Large Solderable Breadboard Hookup Guide

Contributors: Byron J.
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Quick Overview

I've used a number of similar soderable breadboards through the years, but many of them left something to be desired. The common ones are made from brittle phenolic PCB material. The copper traces are thin, poorly adhered, and tend to peel off when you rework the board. And most problematically, the trace pattern doesn't always mimic a solderless breadboard -- the power rails don't match, or the center has four holes instead of five. Moving a circuit from to the soldered board involved extra translation work.

The large solderless breadboard is intended to solve those issues. It is a real FR4 fiberglass board, with soldermask, plated through-holes, and the layout duplicates the connectivity of a solderless breadboard.

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Closeup of the pattern at the center of the board.

The center area of the breadboard mimics the hookup pattern of the solderless board - twin rows of 5 holes each, spaced 0.3" apart, to accommodate DIP ICs. Like the equivalent solderless board, the solderable board has 63 columns. The row and column coordinates are labeled to match the solderless boards.

Compared to the solderless boards, this solderable board also offers more flexiblity in how the power supplies can be wired.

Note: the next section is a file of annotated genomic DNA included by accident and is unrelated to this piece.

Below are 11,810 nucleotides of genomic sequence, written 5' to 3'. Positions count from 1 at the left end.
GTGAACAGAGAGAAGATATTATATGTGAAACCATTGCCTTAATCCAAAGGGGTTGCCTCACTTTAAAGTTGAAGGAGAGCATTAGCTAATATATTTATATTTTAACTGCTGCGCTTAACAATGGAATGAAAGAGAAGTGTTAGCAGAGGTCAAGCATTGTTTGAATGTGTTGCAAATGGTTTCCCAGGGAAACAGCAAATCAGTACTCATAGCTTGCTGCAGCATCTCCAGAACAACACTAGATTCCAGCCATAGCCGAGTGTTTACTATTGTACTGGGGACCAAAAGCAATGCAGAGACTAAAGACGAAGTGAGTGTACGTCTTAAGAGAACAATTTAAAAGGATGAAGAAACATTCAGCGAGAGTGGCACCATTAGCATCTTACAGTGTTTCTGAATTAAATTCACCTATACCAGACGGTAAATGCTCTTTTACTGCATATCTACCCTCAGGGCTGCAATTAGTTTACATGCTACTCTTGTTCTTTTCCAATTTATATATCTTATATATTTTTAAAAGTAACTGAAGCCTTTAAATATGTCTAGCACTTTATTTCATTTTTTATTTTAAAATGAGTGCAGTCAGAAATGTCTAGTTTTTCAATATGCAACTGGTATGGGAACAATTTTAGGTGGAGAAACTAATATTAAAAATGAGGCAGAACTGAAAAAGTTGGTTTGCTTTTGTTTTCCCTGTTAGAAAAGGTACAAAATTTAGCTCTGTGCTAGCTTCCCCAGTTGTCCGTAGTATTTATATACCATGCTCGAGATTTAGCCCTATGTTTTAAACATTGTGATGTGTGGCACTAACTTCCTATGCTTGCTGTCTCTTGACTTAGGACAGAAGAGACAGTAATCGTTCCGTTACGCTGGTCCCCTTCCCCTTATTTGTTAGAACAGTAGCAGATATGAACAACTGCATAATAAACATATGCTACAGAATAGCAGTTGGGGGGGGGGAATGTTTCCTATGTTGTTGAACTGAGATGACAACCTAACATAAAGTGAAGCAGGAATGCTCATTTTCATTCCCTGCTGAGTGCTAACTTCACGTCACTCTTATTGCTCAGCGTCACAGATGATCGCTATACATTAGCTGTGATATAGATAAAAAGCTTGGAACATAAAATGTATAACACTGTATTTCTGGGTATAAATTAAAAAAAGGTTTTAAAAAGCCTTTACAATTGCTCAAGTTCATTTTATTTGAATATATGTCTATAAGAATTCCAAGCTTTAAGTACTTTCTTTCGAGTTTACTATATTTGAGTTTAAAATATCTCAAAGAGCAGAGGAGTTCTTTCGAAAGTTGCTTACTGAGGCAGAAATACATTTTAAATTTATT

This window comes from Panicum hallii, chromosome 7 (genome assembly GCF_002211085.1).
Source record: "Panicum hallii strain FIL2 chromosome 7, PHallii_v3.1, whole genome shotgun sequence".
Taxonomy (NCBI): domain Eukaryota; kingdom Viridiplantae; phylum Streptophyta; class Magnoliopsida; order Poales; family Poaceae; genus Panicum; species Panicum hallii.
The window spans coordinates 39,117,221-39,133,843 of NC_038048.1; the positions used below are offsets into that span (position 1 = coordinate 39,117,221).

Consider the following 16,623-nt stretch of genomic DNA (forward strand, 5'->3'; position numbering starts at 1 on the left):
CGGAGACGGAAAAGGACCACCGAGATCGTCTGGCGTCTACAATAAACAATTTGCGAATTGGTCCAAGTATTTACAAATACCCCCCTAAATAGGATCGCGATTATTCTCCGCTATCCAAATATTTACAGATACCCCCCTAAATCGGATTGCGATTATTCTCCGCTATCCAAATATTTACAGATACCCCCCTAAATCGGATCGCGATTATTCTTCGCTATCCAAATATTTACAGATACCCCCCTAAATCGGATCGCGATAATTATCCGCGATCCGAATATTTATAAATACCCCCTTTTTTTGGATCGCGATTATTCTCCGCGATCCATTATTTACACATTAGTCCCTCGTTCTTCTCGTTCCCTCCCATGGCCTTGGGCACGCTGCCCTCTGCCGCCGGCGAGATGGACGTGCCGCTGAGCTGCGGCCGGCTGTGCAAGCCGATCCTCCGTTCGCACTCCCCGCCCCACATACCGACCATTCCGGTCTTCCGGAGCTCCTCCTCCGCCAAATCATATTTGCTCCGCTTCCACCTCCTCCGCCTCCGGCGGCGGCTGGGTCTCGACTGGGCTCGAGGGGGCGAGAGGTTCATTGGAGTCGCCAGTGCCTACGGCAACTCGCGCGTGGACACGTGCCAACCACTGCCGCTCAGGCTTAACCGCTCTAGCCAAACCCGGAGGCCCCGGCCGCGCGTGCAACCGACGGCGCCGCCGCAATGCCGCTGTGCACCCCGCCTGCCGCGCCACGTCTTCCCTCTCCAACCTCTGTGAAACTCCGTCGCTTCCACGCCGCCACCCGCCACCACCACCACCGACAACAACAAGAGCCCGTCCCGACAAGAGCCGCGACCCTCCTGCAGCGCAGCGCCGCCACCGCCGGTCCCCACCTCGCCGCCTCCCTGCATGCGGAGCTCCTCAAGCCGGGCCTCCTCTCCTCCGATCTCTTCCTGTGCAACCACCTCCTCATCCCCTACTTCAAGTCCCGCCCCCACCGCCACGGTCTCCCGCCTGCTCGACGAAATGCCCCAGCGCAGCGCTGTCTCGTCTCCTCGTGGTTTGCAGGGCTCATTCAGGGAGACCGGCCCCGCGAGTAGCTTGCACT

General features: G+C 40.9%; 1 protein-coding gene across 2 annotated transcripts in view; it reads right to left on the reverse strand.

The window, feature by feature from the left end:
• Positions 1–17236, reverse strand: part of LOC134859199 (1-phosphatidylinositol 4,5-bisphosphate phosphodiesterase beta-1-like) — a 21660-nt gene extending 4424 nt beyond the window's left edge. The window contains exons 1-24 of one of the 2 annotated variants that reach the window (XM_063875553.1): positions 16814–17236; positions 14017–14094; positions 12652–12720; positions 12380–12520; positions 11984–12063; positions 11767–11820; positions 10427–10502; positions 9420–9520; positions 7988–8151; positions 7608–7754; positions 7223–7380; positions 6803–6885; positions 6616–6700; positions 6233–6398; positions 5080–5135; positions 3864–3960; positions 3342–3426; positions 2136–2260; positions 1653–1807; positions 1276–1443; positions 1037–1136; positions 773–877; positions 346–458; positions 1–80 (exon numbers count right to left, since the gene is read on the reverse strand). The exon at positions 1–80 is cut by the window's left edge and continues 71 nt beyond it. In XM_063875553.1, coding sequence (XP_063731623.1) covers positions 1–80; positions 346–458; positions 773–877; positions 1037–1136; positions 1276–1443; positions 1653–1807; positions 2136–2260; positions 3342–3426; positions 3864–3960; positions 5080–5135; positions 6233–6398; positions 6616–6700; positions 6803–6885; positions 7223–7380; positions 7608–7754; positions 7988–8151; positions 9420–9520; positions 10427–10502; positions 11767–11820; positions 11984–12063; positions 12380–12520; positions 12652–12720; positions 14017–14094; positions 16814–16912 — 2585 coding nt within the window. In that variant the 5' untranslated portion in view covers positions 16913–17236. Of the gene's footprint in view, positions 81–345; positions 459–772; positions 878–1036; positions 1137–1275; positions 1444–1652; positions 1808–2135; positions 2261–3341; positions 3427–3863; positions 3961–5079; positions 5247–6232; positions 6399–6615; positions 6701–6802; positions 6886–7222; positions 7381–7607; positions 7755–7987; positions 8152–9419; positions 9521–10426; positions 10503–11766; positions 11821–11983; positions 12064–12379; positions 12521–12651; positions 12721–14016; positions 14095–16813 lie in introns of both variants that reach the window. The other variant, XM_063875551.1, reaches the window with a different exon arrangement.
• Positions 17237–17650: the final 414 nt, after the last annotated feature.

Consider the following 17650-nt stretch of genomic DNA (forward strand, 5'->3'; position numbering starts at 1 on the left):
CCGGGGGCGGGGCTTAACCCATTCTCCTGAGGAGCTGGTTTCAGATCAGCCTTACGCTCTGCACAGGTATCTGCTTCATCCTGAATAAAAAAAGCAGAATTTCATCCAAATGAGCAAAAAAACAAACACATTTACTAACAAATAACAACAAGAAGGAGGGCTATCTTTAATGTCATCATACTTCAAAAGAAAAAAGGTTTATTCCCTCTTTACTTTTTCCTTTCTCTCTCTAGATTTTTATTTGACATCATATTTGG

Power Supply Background

A typical power supply provides a number of voltages to the attached circuitry. Each voltage is often referred to as a rail. * The number of supply rails needed, and the voltages provided on each, depend on the sort of circuitry being deployed.

  • To begin, every power supply has a "ground" rail. Ground is used as a 0V reference point, the voltage against which the others will be measured; it may not actually be connected to Earth.
  • For many years, digital circuits used a single 5V rail. More recently, lower supply voltages have become common, primarily 3.3V, but sometimes even lower, such as 1.8V.
  • Analog designs frequently use higher voltage bipolar power supplies, which provide mirror-image positive and negative rails. +/-12V and +/-15V are both common.
  • A mixed signal design involves both analog and digital sections, and brings along the supply voltage requirements form each. A good example would be a PC power supply, that provides 3.3V and 5V for the digital logic, and +/-12V for things like disk drive motors and cooling fans.

On a solderless breadboard, there are usually a pair of supply rails at each edge, that run the length of the board (though sometimes they aren't totally continuous, split at the halfway point). They're frequently marked with "+" and "-" symbols, possibly also color coded red and blue. The breadboard doesn't make any assumptions about how the rails get used -- it's up to the user to feed voltages to the rails.

So with that, lets explore how to configure the supply rails on this breadboard.

* I'm having trouble finding a definitive etymology, but I believe the "rail" term stems from the use of the "third rail" to supply voltage on an electric railway, a usage that dates back to the 1880's.